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Universidade Federal de Santa Maria

Ci. e Nat., Santa Maria v.42, e68, 2020

DOI:10.5902/2179460X39235

ISSN 2179-460X

Received 01/08/19  Accepted: 18/04/20  Published:09/09/20

 

 

Environment

 

Vegetative propagation of an endemic species of the Pampa biome

 

Joseane SiqueiraI

Fernanda BruxelII

Carla Roberta OrlandiIII

Eduarda Demari AvrellaIV

Claudimar Sidnei FiorV

Elisete Maria de FreitasVI

 

I  Universidade do Vale do Taquari. R, Brasil - joseane.siqueira@yahoo.com.br

II  Universidade do Vale do Taquari. R, Brasil - fbruxel1@universo.univates.br

III  Universidade do Vale do Taquari. R, Brasil - carla-orlandi@hotmail.com

IV  Universidade do Vale do Taquari. R, Brasil - dudademari@hotmail.com

V  Universidade do Vale do Taquari. R, Brasil - csfior@ufrgs.br

VI  Universidade do Vale do Taquari. R, Brasil - elicauf@univates.br


 

 

ABSTRACT

The definition of vegetative propagation methodologies is an alternative for the preservation of endangered native species with potential for economic exploitation, as Hesperozygis ringens. Thus, this study aims to verify the possibility of propagating this species through cutting, testing different substrates and types of cuttings, and comparing the propagation through cuttings obtained from atock plants in a greenhouse and directly in the field. Apical and non-apical cuttings, 6.0cm long, obtained from material from the field and greenhouse, were propagated in trays containing carbonized rice husk and a mixture of carbonized rice husk with coconut fiber powder (2:1, v/v) as substrates. Completely randomized blocks were used in a 2x2 factorial design, with four replicates of 10 cuttings. The plantlets production of H. ringens by cutting is feasible, since it presents a high rooting percentage even when propagules are collected in plants of populations in situ. However, when collected from plants in a greenhouse, the root system of plantlets presents a higher quality than that obtained in field, making possible the production and establishment of plantlets in greenhouses.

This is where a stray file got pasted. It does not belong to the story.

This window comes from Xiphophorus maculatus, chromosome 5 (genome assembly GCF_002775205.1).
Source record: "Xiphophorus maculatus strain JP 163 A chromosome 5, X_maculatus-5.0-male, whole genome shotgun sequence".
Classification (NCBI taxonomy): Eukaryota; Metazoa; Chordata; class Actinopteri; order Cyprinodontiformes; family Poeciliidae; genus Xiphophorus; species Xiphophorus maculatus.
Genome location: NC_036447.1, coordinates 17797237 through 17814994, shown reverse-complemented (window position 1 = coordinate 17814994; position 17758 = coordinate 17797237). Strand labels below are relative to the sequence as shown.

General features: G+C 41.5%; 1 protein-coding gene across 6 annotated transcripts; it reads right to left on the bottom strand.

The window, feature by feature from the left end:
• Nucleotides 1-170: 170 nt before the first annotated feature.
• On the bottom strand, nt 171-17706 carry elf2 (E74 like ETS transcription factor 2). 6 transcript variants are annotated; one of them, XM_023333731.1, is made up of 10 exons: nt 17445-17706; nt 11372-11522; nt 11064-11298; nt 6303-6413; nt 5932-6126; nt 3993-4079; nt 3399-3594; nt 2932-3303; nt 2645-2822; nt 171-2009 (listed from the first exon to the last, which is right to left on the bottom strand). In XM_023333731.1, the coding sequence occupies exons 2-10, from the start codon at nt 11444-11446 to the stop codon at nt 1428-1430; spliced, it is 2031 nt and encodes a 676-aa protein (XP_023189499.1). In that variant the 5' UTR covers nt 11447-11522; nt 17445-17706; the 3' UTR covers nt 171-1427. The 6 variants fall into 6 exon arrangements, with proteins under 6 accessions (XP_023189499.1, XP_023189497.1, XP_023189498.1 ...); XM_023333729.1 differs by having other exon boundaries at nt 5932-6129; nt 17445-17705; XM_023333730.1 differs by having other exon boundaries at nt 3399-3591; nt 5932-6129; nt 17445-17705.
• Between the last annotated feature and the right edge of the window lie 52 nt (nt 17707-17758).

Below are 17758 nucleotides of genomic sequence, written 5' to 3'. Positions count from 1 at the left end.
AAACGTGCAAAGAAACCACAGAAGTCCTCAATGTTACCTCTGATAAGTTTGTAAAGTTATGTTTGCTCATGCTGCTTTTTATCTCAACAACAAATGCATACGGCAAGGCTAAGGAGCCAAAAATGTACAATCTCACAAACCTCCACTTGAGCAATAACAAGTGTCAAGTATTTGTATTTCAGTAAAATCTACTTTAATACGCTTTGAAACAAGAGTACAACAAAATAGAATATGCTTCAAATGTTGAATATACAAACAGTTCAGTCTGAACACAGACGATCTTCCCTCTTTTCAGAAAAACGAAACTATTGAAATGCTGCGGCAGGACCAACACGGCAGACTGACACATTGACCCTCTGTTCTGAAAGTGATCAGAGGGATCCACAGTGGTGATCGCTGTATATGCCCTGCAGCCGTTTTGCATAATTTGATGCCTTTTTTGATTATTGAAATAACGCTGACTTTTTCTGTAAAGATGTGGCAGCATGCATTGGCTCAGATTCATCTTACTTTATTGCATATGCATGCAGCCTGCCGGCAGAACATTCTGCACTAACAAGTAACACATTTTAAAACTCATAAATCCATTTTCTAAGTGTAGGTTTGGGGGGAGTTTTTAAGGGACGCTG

Keywords: Cutting. Hesperozygis ringens. Rooting.

 

RESUMO

A definição de metodologias de propagação vegetativa é essencial para a preservação de espécies nativas ameaçadas de extinção com potencial para exploração econômica, como Hesperozygis ringens. Assim, este estudo objetivou verificar a possibilidade de propagar a espécie via estaquia, testando diferentes substratos e tipos de estaca e comparar a propagação com estacas obtidas de plantas matrizes em casa de vegetação e diretamente do campo. Estacas apicais e não apicais com 6,0cm de comprimento, obtidas de material oriundo do campo e casa de vegetação foram propagadas em bandejas contendo os substratos casca de arroz carbonizada  e uma mistura de casca de arroz carbonizada com pó de fibra de coco (2:1, v/v). O delineamento foi em blocos ao acaso em arranjo fatorial 2 x 2, com quatro repetições de 10 estacas. A produção de mudas de H. ringens por estaquia é viável, pois apresenta elevada taxa de enraizamento, mesmo com propágulos coletados de populações in situ. No entanto, quando coletadas de plantas em casa de vegetação, o sistema radicular apresenta qualidade superior às obtidas diretamente do campo, viabilizando a produção e o estabelecimento de mudas em viveiros.

Palavras -chave: Estacas. Hesperozygis ringens. Enraizamento.